Companion Rover Lithium 40Ah Power Station: Tested
Reliable power is an essential for any family camping trip, and a portable power pack is a great option for those who don’t want the expense of fitting an auxiliary battery to their vehicle. These units are ideal for powering your portable fridge/freezer and charging your campsite gadgets while you’re in the outdoors.
On a recent Aus Geo assignment in the Simpson Desert, I needed to source a portable power pack as I was borrowing a vehicle for the trip, and it wasn’t fitted with an auxiliary battery. Aus Geo Adventure has previously tested a Companion Rover Lithium 70Ah Power Station, so I opted to bring its ‘little brother’, the Rover Lithium 40Ah Power Station, on this expedition. In short, by the end of the seven-day traverse of the northern Simpson Desert, I was seriously impressed: this ‘small’ power pack punched well above its weight in terms of overall performance.
As its name suggests, this power pack uses a 40AH Lithium LiFePO4 battery (Lithium Ion Phosphate), producing a claimed 512Wh per charge. This battery type ensures the power pack uses close to 95 per cent of its capacity for 2000 charge/recharge cycles, and then continues to offer 80 per cent of its capacity for cycles after that amount. Charge time is a claimed eight to 10 hours. Yep, impressive.
The unit is light, at only 6.3kg, and compact, measuring 270mm x 154mm x 242mm. That light weight and small size makes it ideal for pretty much any vehicle in terms of storage and it is easy to move around camp, if need be, as well.
There are numerous outputs on the unit, including an Anderson-plug output (with a maximum 10Amp output), two USB, one USB-C, three different DC outputs (12V cig, 12V two-pin, and two DC5521 adaptors for LED strip lighting), a single input for charging via a DC, AC, or a solar power source (the unit’s MPPT management system means it can be charged via Companion’s excellent range of portable solar panels), and there’s even a 3W LED light, with three light output options (solid, fast strobe and slow strobe). The outputs can all be used at the same time. The LCD display shows the user how much power/time is left and is intuitive in operation. The Power Station has all the usual battery protection as well, including over- and undervoltage, over- and undertemperature, short-circuit and incorrect polarity.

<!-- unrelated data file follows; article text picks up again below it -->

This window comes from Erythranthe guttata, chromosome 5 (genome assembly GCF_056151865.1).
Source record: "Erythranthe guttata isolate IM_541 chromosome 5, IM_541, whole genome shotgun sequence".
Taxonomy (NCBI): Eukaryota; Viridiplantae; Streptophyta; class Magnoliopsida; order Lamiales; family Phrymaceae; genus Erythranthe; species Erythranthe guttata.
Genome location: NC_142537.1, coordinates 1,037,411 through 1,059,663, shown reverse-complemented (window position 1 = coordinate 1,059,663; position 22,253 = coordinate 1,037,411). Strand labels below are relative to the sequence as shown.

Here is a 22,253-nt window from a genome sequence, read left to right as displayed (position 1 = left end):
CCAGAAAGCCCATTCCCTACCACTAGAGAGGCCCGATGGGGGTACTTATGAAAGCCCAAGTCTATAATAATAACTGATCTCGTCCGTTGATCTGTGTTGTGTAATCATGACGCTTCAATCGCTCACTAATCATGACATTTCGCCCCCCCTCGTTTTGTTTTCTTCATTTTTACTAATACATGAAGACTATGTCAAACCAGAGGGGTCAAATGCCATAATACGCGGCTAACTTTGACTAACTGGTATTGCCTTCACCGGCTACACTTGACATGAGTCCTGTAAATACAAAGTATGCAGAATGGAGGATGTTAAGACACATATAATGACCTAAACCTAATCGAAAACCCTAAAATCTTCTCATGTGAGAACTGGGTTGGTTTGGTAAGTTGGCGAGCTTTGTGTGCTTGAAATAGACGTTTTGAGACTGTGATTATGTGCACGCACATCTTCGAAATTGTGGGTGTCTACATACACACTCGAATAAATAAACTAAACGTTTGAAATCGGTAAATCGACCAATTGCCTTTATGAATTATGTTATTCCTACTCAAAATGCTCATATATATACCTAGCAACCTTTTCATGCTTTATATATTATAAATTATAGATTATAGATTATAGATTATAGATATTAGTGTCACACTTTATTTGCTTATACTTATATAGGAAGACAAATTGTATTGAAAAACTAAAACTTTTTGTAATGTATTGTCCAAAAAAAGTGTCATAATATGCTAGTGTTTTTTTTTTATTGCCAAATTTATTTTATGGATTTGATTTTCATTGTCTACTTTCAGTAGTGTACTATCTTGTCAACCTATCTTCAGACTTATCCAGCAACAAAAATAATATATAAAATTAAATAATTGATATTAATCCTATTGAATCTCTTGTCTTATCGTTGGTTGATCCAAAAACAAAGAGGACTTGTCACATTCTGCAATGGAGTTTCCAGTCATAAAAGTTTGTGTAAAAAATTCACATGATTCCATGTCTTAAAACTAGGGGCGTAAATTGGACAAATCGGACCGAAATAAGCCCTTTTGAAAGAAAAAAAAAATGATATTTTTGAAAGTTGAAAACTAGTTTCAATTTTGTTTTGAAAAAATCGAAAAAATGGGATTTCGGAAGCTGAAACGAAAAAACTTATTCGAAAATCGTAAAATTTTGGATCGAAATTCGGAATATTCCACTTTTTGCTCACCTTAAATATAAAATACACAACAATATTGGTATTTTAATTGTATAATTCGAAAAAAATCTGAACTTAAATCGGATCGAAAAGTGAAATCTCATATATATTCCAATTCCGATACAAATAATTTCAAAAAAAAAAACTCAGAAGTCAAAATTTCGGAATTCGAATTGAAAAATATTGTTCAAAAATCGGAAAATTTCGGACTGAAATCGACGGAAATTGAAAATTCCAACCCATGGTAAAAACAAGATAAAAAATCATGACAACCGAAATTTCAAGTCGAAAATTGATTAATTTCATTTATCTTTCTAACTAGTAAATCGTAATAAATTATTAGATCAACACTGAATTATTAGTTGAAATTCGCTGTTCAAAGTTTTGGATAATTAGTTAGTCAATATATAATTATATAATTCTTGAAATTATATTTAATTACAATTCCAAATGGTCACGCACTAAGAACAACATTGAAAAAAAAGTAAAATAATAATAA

In the field
The Rover Lithium 40Ah was used each day once we reached camp. During the day, the fridge/freezer was powered by the vehicle’s battery, but once we stopped for the night, we switched over to the Power Station immediately, plugging the fridge 12V cable into the Power Station that we located under the vehicle.
Initially, I was concerned the ‘small’ (in comparison to its larger 70Ah stablemate) Lithium 40Ah would not have enough grunt for more than a night or two, due to the cold desert nights, and even allowing for my fridge/freezer having a nice low power-draw rate. Lithium batteries do not like cold conditions and lose charge quickly in these conditions. However, to my very pleasant surprise, the Rover Lithium 40Ah did not need a recharge until after night four, and once recharged (this did take a while, via the vehicle’s 12V outlet; we got to 40 per cent power after seven hours of driving) it completed its fridge-powering duties until the end of the traverse. Overall, its performance was excellent, especially considering the cold conditions.
The final word on the Rover Lithium 40Ah Power Station
Companion’s portable power pack offers great value, with straightforward operation, a robust build, and excellent performance, at a reasonable price for this market segment. The Rover Lithium 40Ah Power Station’s diminutive size belies its literal power and for those looking for a portable charging solution for their camping adventures, this unit is well worth a look. For those after more camp-side grunt, Companion’s Rover 70Ah Power Station is another option, albeit with a seriously hefty jump in asking price.
RRP: $870 See Companion Outdoor for more info on the entire Rover Power Station range.